Some Carbondalians may already be familiar with the name Bristol Bay, but the new City Market is due to have an increased supply of sockeye salmon from the region with a marketing look that aims to tell a story.
Fishermen and women have been harvesting a bounty of sustainable salmon for over 130 years on Bristol Bay — home to the world’s largest wild salmon run — in southwestern Alaska.
“Bristol Bay is an important part of the American food system,” said Matt Aboussie with Bristol Bay Regional Seafood Development Association (BBRSDA).
“We developed a program that partners with seafood distributors and retail chains across the country to introduce Bristol Bay sockeye salmon to places that don’t typically carry it or bring the story of Bristol Bay into places that already sell it but maybe don’t call it out by name,” Aboussie stated.
BBRSDA has partnered with Seattle Fish Co. based out of Denver. Seattle Fish supplies the King Soopers / City Market franchise which spans Colorado. “We had an opportunity to work with Seattle Fish and they said ‘we think there’s an opportunity for promotion with King Soopers / City Market,’ and we were able to work that out,” Aboussie stated, “And so later this month you’ll see that come to life in stores across the state — including here in Carbondale.”
The new marketing campaign will aim to, “Include good storytelling and bring value back to the fishermen.”
According to Aboussie the fishery in Bristol Bay employs roughly 8,000 independent small boat fishermen — women and men who come from nearly every state. However, “Each fishing vessel is its own independent business and independent entity,” he clarified.
BBRSDA is a conglomerate of those commercial fishermen, “Which pays collectively one percent of their harvest revenue to support the promotion and the sale of the salmon that comes out of that region,” said Aboussie, “The Bristol Bay brand doesn’t sell anything per se, we just promote the seafood from the region and the fishermen who make their livelihood there.”
Aboussie himself has fished in Bristol Bay for 12 seasons and lives the rest of the year right here in Carbondale. He is not alone. Dan Berg, also a Carbondale resident as well as a seasonal ski-patrolman, fishes on the same crew as Aboussie. Berg echoed his colleague and stated, “Each boat is it’s own small business so when you buy Bristol Bay fish you are supporting small businesses nationwide.”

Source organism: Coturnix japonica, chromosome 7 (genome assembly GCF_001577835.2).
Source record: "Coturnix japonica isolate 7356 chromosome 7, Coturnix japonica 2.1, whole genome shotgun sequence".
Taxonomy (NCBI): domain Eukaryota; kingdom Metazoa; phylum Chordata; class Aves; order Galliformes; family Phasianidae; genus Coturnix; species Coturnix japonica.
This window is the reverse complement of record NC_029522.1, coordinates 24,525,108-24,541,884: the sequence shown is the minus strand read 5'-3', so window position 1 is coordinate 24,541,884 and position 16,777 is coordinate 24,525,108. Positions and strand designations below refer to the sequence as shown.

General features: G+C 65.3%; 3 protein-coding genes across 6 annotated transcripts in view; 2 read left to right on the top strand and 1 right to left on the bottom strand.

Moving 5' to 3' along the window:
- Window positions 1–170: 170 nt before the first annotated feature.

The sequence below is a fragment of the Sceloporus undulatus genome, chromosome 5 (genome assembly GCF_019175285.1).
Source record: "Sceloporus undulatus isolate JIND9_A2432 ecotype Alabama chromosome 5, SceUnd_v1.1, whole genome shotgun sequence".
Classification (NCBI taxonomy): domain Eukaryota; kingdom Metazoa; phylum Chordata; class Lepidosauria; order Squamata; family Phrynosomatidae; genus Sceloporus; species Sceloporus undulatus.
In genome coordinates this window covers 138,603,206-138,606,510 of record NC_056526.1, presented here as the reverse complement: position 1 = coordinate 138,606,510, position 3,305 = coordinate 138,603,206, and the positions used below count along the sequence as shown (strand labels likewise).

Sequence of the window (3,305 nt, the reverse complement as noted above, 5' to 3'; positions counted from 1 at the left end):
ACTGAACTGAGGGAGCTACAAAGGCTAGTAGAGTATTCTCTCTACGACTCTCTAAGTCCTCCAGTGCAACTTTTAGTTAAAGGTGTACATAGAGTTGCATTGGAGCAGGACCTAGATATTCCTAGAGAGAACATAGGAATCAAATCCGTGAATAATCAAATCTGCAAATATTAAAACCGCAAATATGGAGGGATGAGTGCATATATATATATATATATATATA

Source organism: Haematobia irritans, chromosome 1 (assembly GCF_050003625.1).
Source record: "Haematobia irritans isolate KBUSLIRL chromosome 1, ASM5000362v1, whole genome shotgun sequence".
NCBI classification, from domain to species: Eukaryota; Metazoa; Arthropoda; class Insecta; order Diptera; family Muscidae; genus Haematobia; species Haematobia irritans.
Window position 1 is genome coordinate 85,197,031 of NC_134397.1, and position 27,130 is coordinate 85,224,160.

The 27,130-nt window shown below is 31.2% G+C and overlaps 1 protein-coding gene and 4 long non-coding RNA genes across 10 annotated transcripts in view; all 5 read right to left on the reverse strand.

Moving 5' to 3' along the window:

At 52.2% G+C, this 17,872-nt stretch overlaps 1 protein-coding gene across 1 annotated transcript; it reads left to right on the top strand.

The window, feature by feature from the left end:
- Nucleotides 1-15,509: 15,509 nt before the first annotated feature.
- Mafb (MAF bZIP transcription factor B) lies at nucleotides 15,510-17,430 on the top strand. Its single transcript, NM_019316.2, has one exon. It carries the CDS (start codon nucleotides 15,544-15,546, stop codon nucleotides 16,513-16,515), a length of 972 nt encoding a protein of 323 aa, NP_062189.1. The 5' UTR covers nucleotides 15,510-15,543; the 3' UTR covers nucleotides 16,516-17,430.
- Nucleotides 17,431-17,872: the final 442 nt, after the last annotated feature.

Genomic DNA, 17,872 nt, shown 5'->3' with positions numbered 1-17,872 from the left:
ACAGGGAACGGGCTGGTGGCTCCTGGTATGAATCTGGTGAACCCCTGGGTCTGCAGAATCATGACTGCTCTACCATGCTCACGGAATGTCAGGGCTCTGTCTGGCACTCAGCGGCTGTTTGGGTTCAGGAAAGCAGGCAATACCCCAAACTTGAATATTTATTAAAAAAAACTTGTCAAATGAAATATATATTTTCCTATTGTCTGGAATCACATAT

The harvest season is relatively short — about six weeks total — and takes place primarily in June and July. Boats are limited to 32 feet in length and gillnets are used to catch troves of sockeye in the bay. “It happens in an intense fashion,” said Aboussie, “And the fish come back most heavily around the Fourth of July,” by the millions. In 2020 over 40 million sockeye salmon were harvested in the area.
“The sustainability aspect of Bristol Bay is central to the fishery,” he went on. Therefore, the salmon run is managed by the State of Alaska to ensure a reasonable number of salmon make it up the rivers to reproduce.
“The fishermen in the region want to see the salmon that they work hard to catch served on dinner plates across the country,” he added, “They want people to know where this place is and how valuable it is to every household in America.”
According to conservationists the area’s ecosystem is continuously jeopardized by an ongoing drive to open the mineral rich landscape to mining.
Northern Dynasty Minerals Limited (NDML) pushed to acquire a permit to mine a large deposit of copper, gold and molybdenum (a type of metal) known as the Pebble Deposit at the headwaters of two rivers that feed Bristol Bay..
“Under the Obama administration they used the Clean Water Act to bar the permitting process,” Aboussie said, “And that was what we all thought was going to be the end of the story.”
“That was largely rolled back under the Trump administration,” Aboussie went on, “And there was renewed opportunity for the Pebble Limited Partnership (PLP) [a subsidiary of NDML] to try and pursue the permit.”
Recently, the Army Corp of Engineers shot down a proposal — also citing the Clean Water Act — but has left the door open for further discussion.
“The fact of the matter is there is still a lot of material in the ground up there and someone may still want to develop it,” Aboussie stated.